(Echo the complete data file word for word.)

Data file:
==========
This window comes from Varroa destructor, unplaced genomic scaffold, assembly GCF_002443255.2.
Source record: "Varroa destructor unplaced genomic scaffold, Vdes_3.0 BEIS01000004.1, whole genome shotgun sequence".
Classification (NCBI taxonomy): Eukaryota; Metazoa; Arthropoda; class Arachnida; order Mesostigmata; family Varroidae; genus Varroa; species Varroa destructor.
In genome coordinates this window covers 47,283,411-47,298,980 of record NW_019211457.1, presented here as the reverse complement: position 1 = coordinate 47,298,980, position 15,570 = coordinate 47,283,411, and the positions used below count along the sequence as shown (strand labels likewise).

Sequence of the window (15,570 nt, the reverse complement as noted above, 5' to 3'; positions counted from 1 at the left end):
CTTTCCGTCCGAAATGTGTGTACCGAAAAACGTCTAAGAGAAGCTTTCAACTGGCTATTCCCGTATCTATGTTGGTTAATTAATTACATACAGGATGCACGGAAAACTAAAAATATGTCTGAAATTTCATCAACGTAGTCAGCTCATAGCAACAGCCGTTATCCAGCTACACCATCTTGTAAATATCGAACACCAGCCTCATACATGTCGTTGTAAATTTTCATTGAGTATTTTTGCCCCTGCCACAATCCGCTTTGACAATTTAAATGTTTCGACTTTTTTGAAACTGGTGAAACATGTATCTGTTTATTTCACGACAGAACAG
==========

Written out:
This window comes from Varroa destructor, unplaced genomic scaffold, assembly GCF_002443255.2.
Source record: "Varroa destructor unplaced genomic scaffold, Vdes_3.0 BEIS01000004.1, whole genome shotgun sequence".
Classification (NCBI taxonomy): Eukaryota; Metazoa; Arthropoda; class Arachnida; order Mesostigmata; family Varroidae; genus Varroa; species Varroa destructor.
In genome coordinates this window covers 47,283,411-47,298,980 of record NW_019211457.1, presented here as the reverse complement: position 1 = coordinate 47,298,980, position 15,570 = coordinate 47,283,411, and the positions used below count along the sequence as shown (strand labels likewise).

Sequence of the window (15,570 nt, the reverse complement as noted above, 5' to 3'; positions counted from 1 at the left end):
CTTTCCGTCCGAAATGTGTGTACCGAAAAACGTCTAAGAGAAGCTTTCAACTGGCTATTCCCGTATCTATGTTGGTTAATTAATTACATACAGGATGCACGGAAAACTAAAAATATGTCTGAAATTTCATCAACGTAGTCAGCTCATAGCAACAGCCGTTATCCAGCTACACCATCTTGTAAATATCGAACACCAGCCTCATACATGTCGTTGTAAATTTTCATTGAGTATTTTTGCCCCTGCCACAATCCGCTTTGACAATTTAAATGTTTCGACTTTTTTGAAACTGGTGAAACATGTATCTGTTTATTTCACGACAGAACAG